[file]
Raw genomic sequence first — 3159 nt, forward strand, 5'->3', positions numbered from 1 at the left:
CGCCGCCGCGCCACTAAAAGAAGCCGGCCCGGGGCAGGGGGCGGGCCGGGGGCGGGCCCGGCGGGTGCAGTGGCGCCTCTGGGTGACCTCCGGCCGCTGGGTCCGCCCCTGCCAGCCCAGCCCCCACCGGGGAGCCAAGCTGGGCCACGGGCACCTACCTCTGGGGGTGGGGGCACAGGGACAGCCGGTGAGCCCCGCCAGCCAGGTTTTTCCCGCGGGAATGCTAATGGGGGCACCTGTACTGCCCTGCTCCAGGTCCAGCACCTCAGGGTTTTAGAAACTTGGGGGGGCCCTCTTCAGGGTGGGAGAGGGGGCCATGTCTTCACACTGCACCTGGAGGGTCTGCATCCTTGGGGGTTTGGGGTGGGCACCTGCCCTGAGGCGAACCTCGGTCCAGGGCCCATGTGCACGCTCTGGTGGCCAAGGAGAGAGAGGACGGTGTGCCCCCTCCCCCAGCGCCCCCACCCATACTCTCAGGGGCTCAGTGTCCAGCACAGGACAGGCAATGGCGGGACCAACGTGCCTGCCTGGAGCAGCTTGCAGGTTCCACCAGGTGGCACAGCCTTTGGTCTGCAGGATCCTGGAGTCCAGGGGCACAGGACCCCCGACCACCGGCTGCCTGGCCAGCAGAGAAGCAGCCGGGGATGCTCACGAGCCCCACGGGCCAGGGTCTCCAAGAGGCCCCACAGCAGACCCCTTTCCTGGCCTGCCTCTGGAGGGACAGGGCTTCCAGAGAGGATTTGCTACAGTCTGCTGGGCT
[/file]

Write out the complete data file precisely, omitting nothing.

Raw genomic sequence first — 3159 nt, forward strand, 5'->3', positions numbered from 1 at the left:
CGCCGCCGCGCCACTAAAAGAAGCCGGCCCGGGGCAGGGGGCGGGCCGGGGGCGGGCCCGGCGGGTGCAGTGGCGCCTCTGGGTGACCTCCGGCCGCTGGGTCCGCCCCTGCCAGCCCAGCCCCCACCGGGGAGCCAAGCTGGGCCACGGGCACCTACCTCTGGGGGTGGGGGCACAGGGACAGCCGGTGAGCCCCGCCAGCCAGGTTTTTCCCGCGGGAATGCTAATGGGGGCACCTGTACTGCCCTGCTCCAGGTCCAGCACCTCAGGGTTTTAGAAACTTGGGGGGGCCCTCTTCAGGGTGGGAGAGGGGGCCATGTCTTCACACTGCACCTGGAGGGTCTGCATCCTTGGGGGTTTGGGGTGGGCACCTGCCCTGAGGCGAACCTCGGTCCAGGGCCCATGTGCACGCTCTGGTGGCCAAGGAGAGAGAGGACGGTGTGCCCCCTCCCCCAGCGCCCCCACCCATACTCTCAGGGGCTCAGTGTCCAGCACAGGACAGGCAATGGCGGGACCAACGTGCCTGCCTGGAGCAGCTTGCAGGTTCCACCAGGTGGCACAGCCTTTGGTCTGCAGGATCCTGGAGTCCAGGGGCACAGGACCCCCGACCACCGGCTGCCTGGCCAGCAGAGAAGCAGCCGGGGATGCTCACGAGCCCCACGGGCCAGGGTCTCCAAGAGGCCCCACAGCAGACCCCTTTCCTGGCCTGCCTCTGGAGGGACAGGGCTTCCAGAGAGGATTTGCTACAGTCTGCTGGGCT